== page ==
Notable Quotes/Parts: From Chapter One:
I stare down at my shoes, watching as a fine layer of ash settles on the worn leather. This is where the bed I shared with my sister, Prim, stood. Over there was the kitchen table. The bricks of the chimney, which collapsed in a charred heap, provide a point of reference for the rest of the house. How else could I orient myself in this sea of gray?
Almost nothing remains of District 12. A month ago, the Capitol’s firebombs obliterated the poor coal miners’ houses in the Seam, the shops in the town, even the Justice Building. The only area that escaped incineration was the Victor’s Village. I don’t know why exactly. Perhaps so anyone forced to come here on Capitol business would have somewhere decent to stay. The odd reporter. A committee assessing the condition of the coal mines. A squad of Peacekeepers checking for returning refugees.
But no one is returning except me. And that’s only for a brief visit. The authorities in District 13 were against my coming back. They viewed it as a costly and pointless venture, given that at least a dozen invisible hovercraft are circling overhead for my protection and there’s no intelligence to be gained. I had to see it, though. So much so that I made it a condition of my cooperating with any of their plans.
Finally, Plutarch Heavensbee, the Head Gamemaker who had organized the rebels in the Capitol, threw up his hands. “Let her go. Better to waste a day than another month. Maybe a little tour of Twelve is just what she needs to convince her we’re on the same side.”
The same side. A pain stabs my left temple and I press my hand against it. Right on the spot where Johanna Mason hit me with the coil of wire. The memories swirl as I try to sort out what is true and what is false. What series of events led me to be standing in the ruins of my city? This is hard because the effects of the concussion she gave me haven’t completely subsided and my thoughts still have a tendency to jumble together. Also, the drugs they use to control my pain and mood sometimes make me see things. I guess. I’m still not entirely convinced that I was hallucinating the night the floor of my hospital room transformed into a carpet of writhing snakes.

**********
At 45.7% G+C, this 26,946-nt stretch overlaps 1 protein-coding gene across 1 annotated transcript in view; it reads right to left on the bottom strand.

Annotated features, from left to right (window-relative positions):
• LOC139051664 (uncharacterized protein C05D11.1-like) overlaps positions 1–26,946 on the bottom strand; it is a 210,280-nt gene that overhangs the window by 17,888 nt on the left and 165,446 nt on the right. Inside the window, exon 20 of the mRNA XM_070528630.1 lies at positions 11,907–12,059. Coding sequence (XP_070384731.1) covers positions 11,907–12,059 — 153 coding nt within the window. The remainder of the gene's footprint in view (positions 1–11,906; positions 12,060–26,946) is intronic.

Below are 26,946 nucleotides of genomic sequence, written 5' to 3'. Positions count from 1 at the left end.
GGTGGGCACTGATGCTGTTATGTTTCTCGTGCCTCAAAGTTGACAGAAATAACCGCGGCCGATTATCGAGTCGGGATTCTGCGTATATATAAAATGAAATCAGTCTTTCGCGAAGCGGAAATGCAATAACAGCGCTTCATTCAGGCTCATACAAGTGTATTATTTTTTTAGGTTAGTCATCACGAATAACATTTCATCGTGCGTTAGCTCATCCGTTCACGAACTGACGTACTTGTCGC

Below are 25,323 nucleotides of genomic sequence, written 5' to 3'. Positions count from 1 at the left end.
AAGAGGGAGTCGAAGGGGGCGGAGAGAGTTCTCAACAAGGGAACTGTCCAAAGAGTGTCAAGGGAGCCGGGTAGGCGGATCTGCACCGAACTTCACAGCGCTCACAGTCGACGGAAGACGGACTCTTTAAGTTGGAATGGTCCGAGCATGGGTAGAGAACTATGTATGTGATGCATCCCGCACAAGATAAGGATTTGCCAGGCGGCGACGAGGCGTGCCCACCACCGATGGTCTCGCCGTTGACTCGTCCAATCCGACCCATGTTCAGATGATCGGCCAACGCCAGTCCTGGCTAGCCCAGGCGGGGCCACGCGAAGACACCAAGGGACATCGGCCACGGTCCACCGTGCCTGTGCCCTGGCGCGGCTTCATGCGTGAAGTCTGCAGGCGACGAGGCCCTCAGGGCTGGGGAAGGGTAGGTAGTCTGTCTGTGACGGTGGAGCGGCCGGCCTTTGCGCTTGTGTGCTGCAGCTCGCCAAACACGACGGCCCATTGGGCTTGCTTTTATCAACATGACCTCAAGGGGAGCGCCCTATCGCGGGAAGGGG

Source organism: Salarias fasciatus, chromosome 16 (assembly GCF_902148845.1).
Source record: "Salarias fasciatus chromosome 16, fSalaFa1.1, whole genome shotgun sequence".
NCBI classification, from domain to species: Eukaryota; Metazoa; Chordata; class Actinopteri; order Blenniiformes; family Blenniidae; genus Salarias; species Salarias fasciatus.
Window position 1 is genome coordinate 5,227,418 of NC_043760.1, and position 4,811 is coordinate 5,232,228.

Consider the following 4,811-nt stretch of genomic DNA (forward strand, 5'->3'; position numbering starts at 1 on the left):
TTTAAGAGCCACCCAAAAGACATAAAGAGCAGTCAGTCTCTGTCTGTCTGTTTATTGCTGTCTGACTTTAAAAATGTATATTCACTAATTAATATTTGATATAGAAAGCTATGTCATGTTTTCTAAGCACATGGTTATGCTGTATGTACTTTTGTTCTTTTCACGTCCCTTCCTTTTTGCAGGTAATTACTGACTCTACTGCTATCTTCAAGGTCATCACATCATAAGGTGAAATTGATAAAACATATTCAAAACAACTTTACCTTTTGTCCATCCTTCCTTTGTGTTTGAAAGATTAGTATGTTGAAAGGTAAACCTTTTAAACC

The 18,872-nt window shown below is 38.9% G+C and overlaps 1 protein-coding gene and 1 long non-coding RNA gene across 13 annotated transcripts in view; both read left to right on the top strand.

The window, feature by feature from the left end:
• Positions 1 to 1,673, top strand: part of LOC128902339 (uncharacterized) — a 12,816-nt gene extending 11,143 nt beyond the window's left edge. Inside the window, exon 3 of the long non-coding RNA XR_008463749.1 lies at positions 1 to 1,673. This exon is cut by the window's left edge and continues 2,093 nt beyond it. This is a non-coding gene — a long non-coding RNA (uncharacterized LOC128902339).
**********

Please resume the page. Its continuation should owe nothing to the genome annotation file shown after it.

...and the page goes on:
I use a technique one of the doctors suggested. I start with the simplest things I know to be true and work toward the more complicated. The list begins to roll in my head. . . .
My name is Katniss Everdeen. I am seventeen years old. My home is District 12. I was in the Hunger Games. I escaped. The Capitol hates me. Peeta was taken prisoner. He is thought to be dead. Most likely he is dead. It is probably best if he is dead. . . .
You can read the full chapter online HERE. Also, you can check out author Suzanne Collins reading chapter one aloud below:
(Is anyone a little weirded out that Katniss has a southern accent in Ms. Collins’ reading? Just me? Nevermind.)
Additional Thoughts: Our current Mockingjay 13 District Blog Tour and Giveaway is still up and running – and is ending tonight at 11:59pm (PST).
If you haven’t yet entered for your chance to win a sweet Mockingjay-embossed iSkin, hurry up before it’s too late!
Rating: 8 – Excellent